- 3 million — number of acres of open space developed each year in the U.S.
- 40 — percentage increase in acreage of developed land in the U.S. between 1982 and 1997
- 1891 — year in which the first road was paved in the U.S.
- 2.4 million — number of miles of paved public roads in the U.S. in 1997
- 23 — percentage increase in miles of paved public roads in the U.S. from 1977 to 1997
- 83.9 million — number of metric tons of cement produced in the U.S. in 1998
- 10.7 million — metric tons of greenhouse gases (carbon equivalent) released in 1998 as a by-product of cement production in the U.S., an increase of 18 percent since 1990
- 132,197 — acres of mature forest needed to sequester that carbon
- 6-8 million — metric ton increase in concrete demand expected due to funding in the 1997 transportation bill (TEA-21)
- 1.4 million — number of dollars in hard money campaign contributions given by “building materials and equipment” PACs in the 1997-98 election cycle
- 1,900 — percentage increase in storm water flow caused by replacing forest land with commercial development
- 100 (virtually) — percentage of the length of the Los Angeles River paved with concrete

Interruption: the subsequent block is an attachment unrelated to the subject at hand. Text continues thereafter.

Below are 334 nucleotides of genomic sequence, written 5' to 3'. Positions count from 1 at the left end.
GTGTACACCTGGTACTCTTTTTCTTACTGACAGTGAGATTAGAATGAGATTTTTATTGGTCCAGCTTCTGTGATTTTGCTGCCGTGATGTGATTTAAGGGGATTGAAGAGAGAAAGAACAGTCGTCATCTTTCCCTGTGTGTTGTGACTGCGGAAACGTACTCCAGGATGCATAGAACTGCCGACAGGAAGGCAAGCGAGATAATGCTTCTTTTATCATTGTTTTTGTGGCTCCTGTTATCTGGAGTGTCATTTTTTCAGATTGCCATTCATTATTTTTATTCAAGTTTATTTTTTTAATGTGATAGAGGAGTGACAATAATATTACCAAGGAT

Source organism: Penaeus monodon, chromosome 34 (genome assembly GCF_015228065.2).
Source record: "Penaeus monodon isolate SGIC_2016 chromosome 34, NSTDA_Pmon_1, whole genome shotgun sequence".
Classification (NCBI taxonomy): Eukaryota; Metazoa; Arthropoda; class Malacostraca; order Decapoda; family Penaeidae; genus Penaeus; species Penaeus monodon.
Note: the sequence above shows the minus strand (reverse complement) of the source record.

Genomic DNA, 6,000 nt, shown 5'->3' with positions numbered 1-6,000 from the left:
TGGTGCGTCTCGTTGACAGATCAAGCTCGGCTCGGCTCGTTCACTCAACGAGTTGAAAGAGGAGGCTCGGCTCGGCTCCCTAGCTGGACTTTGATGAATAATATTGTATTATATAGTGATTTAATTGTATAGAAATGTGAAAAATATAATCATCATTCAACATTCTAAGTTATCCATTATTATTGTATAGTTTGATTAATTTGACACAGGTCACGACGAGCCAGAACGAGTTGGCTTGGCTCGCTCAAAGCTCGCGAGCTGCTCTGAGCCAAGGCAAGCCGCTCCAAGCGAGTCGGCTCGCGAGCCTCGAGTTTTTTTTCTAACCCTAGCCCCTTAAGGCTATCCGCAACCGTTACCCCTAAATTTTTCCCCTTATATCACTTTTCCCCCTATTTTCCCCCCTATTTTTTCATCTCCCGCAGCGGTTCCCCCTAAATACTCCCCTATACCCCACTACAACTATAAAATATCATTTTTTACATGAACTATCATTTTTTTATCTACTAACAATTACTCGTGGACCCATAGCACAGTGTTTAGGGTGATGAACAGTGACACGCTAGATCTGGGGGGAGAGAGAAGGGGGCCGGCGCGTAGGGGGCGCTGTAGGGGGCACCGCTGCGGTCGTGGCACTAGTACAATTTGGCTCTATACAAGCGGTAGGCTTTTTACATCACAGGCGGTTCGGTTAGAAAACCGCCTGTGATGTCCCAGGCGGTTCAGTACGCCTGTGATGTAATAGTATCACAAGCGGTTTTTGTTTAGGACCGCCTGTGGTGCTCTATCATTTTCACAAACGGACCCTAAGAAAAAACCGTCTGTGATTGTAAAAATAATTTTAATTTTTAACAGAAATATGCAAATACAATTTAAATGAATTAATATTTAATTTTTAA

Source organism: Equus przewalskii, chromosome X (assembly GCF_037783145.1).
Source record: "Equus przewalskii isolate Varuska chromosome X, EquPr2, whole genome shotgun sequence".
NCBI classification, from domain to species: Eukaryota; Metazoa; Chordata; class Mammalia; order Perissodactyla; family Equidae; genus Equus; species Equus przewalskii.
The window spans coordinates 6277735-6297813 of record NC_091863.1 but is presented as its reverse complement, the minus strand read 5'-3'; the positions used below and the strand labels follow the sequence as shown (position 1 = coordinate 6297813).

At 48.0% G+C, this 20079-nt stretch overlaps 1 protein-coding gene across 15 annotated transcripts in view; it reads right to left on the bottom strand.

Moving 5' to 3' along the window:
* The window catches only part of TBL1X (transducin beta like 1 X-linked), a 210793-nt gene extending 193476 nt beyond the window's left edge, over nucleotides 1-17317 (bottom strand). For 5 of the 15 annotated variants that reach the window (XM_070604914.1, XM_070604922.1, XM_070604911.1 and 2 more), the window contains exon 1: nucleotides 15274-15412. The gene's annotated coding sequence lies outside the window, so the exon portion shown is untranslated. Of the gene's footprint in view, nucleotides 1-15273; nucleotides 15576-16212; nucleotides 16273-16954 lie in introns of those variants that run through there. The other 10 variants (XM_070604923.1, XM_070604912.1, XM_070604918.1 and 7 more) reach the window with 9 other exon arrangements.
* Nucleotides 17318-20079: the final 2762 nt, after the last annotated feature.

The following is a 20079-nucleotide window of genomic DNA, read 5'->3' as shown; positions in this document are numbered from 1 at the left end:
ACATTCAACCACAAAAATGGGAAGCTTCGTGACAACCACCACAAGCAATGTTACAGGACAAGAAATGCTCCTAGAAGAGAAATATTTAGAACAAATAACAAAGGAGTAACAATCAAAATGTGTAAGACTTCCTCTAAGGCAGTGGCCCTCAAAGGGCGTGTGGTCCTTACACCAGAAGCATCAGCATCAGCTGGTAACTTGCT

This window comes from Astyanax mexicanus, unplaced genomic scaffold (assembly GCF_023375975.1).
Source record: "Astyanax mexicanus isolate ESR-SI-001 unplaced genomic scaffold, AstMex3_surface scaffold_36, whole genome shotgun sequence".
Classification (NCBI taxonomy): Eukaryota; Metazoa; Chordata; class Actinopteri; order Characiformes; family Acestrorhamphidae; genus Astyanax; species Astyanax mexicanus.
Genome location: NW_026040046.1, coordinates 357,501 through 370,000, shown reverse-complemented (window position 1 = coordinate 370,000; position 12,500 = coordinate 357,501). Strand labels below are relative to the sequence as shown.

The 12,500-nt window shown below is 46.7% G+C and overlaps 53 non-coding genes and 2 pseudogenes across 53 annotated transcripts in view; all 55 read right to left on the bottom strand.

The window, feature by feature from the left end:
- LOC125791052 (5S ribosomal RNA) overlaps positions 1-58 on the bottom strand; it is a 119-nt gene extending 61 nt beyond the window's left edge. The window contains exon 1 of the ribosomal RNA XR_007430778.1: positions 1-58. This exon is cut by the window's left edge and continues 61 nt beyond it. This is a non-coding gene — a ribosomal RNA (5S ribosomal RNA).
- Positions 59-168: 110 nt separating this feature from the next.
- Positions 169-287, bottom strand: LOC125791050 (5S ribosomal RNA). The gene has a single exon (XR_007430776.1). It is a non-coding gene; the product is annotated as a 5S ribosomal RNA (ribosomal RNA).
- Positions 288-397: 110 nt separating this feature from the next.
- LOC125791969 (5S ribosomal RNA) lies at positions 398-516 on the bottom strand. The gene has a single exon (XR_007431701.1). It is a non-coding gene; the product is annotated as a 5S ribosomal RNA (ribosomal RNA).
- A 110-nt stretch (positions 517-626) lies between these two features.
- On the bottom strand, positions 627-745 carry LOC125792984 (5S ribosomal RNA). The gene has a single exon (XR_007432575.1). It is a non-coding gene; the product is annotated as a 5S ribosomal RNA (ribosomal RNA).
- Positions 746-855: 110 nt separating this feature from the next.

- 12 million — number of cubic yards of concrete in the Grand Coulee Dam, the largest concrete structure in the world
1 — U.S. Department of Agriculture, Natural Resources Conservation Service, 1997 National Resources Inventory: Highlights.
2 — Calculated from U.S. Department of Agriculture, Natural Resources Conservation Service, 1997 National Resources Inventory: Highlights.
3 — American Concrete Pavement Association, History — Concrete in Highway Transportation.
4 — U.S. Department of Transportation, Federal Highway Administration, Highway Statistics 1997 (PDF).
5 — Calculated from U.S. Department of Transportation, Federal Highway Administration, Highway Statistics Summary to 1995 (PDF).
6 — U.S. Geological Survey, Minerals Yearbook: Cement (PDF), 1998.
7 — U.S. EPA, Inventory of U.S. Greenhouse Gas Emissions and Sinks: 1990-1998 (PDF).
8 — Calculated assuming that 200 tons of carbon are sequestered in one hectare of forest, as cited in: Intergovernmental Panel on Climate Change, Revised 1996 IPCC Guidelines for National Greenhouse Gas Inventories: Reference Manual (Volume 3) (PDF).
9 — U.S. Geological Survey, Minerals Yearbook: Cement (PDF), 1998.
10 — Center for Responsive Politics, Building Materials & Equipment PAC Contributions to Federal Candidates, 1997-1998.
11 — John Irvin, The Importance of Being Pervious.
12 — Blake Gumprecht, The Los Angeles River: Its Life, Death and Possible Rebirth (introduction), Johns Hopkins University Press, 1999.
13 — U.S. Department of the Interior, Bureau of Reclamation, Grand Coulee Powerplant, Sept. 2000.
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